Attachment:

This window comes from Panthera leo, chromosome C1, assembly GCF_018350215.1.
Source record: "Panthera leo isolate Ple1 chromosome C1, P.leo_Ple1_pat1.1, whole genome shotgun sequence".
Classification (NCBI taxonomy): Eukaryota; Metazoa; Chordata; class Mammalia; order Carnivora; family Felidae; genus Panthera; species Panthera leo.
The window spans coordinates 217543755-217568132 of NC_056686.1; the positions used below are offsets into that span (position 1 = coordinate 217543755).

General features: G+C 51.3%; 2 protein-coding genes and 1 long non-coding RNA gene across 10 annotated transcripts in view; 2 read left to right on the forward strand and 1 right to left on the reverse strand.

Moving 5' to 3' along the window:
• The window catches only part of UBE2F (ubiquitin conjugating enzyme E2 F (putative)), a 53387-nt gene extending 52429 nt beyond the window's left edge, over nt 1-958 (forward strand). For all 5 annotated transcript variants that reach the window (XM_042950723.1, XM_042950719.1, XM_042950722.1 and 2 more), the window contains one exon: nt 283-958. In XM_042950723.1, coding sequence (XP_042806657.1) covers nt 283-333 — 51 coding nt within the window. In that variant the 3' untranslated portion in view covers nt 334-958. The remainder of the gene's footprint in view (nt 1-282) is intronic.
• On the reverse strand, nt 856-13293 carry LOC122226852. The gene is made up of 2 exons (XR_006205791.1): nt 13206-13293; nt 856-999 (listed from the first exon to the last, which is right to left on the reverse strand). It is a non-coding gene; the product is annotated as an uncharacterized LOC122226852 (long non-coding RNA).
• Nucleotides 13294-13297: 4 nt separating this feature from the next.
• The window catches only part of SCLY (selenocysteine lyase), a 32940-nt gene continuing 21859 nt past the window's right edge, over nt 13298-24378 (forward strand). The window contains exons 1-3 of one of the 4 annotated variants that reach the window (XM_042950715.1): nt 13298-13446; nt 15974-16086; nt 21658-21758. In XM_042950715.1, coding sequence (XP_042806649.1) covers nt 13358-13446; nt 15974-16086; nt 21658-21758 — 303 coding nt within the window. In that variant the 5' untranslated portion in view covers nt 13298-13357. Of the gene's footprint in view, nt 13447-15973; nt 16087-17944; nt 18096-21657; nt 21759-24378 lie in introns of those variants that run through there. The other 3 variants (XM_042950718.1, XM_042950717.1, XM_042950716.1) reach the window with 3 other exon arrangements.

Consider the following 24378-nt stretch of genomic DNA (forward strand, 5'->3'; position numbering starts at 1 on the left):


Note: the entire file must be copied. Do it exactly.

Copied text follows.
This window comes from Panthera leo, chromosome C1, assembly GCF_018350215.1.
Source record: "Panthera leo isolate Ple1 chromosome C1, P.leo_Ple1_pat1.1, whole genome shotgun sequence".
Classification (NCBI taxonomy): Eukaryota; Metazoa; Chordata; class Mammalia; order Carnivora; family Felidae; genus Panthera; species Panthera leo.
The window spans coordinates 217543755-217568132 of NC_056686.1; the positions used below are offsets into that span (position 1 = coordinate 217543755).

General features: G+C 51.3%; 2 protein-coding genes and 1 long non-coding RNA gene across 10 annotated transcripts in view; 2 read left to right on the forward strand and 1 right to left on the reverse strand.

Moving 5' to 3' along the window:
• The window catches only part of UBE2F (ubiquitin conjugating enzyme E2 F (putative)), a 53387-nt gene extending 52429 nt beyond the window's left edge, over nt 1-958 (forward strand). For all 5 annotated transcript variants that reach the window (XM_042950723.1, XM_042950719.1, XM_042950722.1 and 2 more), the window contains one exon: nt 283-958. In XM_042950723.1, coding sequence (XP_042806657.1) covers nt 283-333 — 51 coding nt within the window. In that variant the 3' untranslated portion in view covers nt 334-958. The remainder of the gene's footprint in view (nt 1-282) is intronic.
• On the reverse strand, nt 856-13293 carry LOC122226852. The gene is made up of 2 exons (XR_006205791.1): nt 13206-13293; nt 856-999 (listed from the first exon to the last, which is right to left on the reverse strand). It is a non-coding gene; the product is annotated as an uncharacterized LOC122226852 (long non-coding RNA).
• Nucleotides 13294-13297: 4 nt separating this feature from the next.
• The window catches only part of SCLY (selenocysteine lyase), a 32940-nt gene continuing 21859 nt past the window's right edge, over nt 13298-24378 (forward strand). The window contains exons 1-3 of one of the 4 annotated variants that reach the window (XM_042950715.1): nt 13298-13446; nt 15974-16086; nt 21658-21758. In XM_042950715.1, coding sequence (XP_042806649.1) covers nt 13358-13446; nt 15974-16086; nt 21658-21758 — 303 coding nt within the window. In that variant the 5' untranslated portion in view covers nt 13298-13357. Of the gene's footprint in view, nt 13447-15973; nt 16087-17944; nt 18096-21657; nt 21759-24378 lie in introns of those variants that run through there. The other 3 variants (XM_042950718.1, XM_042950717.1, XM_042950716.1) reach the window with 3 other exon arrangements.

Consider the following 24378-nt stretch of genomic DNA (forward strand, 5'->3'; position numbering starts at 1 on the left):